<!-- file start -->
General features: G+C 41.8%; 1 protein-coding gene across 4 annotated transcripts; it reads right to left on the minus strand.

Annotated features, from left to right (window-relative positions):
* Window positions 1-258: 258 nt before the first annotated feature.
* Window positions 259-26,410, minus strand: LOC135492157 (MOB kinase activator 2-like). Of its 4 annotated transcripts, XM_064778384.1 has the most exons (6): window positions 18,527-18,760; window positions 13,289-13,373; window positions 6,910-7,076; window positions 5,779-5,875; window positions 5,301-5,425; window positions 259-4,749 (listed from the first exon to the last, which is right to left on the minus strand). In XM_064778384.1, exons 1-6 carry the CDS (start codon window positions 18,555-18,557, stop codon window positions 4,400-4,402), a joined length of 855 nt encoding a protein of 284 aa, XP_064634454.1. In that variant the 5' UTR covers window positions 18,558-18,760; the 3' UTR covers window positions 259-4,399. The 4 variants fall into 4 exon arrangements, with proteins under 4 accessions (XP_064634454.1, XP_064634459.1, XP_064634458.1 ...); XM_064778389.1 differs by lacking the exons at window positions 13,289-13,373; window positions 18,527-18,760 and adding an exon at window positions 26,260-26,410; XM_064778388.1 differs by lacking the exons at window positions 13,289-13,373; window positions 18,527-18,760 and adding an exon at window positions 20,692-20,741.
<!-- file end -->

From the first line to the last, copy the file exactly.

General features: G+C 41.8%; 1 protein-coding gene across 4 annotated transcripts; it reads right to left on the minus strand.

Annotated features, from left to right (window-relative positions):
* Window positions 1-258: 258 nt before the first annotated feature.
* Window positions 259-26,410, minus strand: LOC135492157 (MOB kinase activator 2-like). Of its 4 annotated transcripts, XM_064778384.1 has the most exons (6): window positions 18,527-18,760; window positions 13,289-13,373; window positions 6,910-7,076; window positions 5,779-5,875; window positions 5,301-5,425; window positions 259-4,749 (listed from the first exon to the last, which is right to left on the minus strand). In XM_064778384.1, exons 1-6 carry the CDS (start codon window positions 18,555-18,557, stop codon window positions 4,400-4,402), a joined length of 855 nt encoding a protein of 284 aa, XP_064634454.1. In that variant the 5' UTR covers window positions 18,558-18,760; the 3' UTR covers window positions 259-4,399. The 4 variants fall into 4 exon arrangements, with proteins under 4 accessions (XP_064634454.1, XP_064634459.1, XP_064634458.1 ...); XM_064778389.1 differs by lacking the exons at window positions 13,289-13,373; window positions 18,527-18,760 and adding an exon at window positions 26,260-26,410; XM_064778388.1 differs by lacking the exons at window positions 13,289-13,373; window positions 18,527-18,760 and adding an exon at window positions 20,692-20,741.